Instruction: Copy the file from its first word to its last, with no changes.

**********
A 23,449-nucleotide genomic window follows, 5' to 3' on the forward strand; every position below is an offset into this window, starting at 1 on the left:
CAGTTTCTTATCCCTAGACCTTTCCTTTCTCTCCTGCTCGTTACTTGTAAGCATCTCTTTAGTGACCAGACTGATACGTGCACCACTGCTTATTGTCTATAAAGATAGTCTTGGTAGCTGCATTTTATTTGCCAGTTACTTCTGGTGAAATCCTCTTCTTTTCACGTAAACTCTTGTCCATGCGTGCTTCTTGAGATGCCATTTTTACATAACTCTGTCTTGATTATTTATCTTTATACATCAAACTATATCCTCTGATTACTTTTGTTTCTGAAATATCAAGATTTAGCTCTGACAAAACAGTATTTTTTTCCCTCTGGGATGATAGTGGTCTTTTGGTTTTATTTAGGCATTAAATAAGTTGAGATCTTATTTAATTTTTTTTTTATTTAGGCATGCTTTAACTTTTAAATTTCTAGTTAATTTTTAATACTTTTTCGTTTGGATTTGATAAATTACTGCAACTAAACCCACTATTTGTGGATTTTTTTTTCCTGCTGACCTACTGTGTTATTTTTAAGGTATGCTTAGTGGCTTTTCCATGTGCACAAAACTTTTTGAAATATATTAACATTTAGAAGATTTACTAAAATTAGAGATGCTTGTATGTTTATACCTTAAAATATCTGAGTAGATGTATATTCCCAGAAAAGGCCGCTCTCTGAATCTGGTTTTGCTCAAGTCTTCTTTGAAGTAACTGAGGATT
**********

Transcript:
A 23,449-nucleotide genomic window follows, 5' to 3' on the forward strand; every position below is an offset into this window, starting at 1 on the left:
CAGTTTCTTATCCCTAGACCTTTCCTTTCTCTCCTGCTCGTTACTTGTAAGCATCTCTTTAGTGACCAGACTGATACGTGCACCACTGCTTATTGTCTATAAAGATAGTCTTGGTAGCTGCATTTTATTTGCCAGTTACTTCTGGTGAAATCCTCTTCTTTTCACGTAAACTCTTGTCCATGCGTGCTTCTTGAGATGCCATTTTTACATAACTCTGTCTTGATTATTTATCTTTATACATCAAACTATATCCTCTGATTACTTTTGTTTCTGAAATATCAAGATTTAGCTCTGACAAAACAGTATTTTTTTCCCTCTGGGATGATAGTGGTCTTTTGGTTTTATTTAGGCATTAAATAAGTTGAGATCTTATTTAATTTTTTTTTTATTTAGGCATGCTTTAACTTTTAAATTTCTAGTTAATTTTTAATACTTTTTCGTTTGGATTTGATAAATTACTGCAACTAAACCCACTATTTGTGGATTTTTTTTTCCTGCTGACCTACTGTGTTATTTTTAAGGTATGCTTAGTGGCTTTTCCATGTGCACAAAACTTTTTGAAATATATTAACATTTAGAAGATTTACTAAAATTAGAGATGCTTGTATGTTTATACCTTAAAATATCTGAGTAGATGTATATTCCCAGAAAAGGCCGCTCTCTGAATCTGGTTTTGCTCAAGTCTTCTTTGAAGTAACTGAGGATT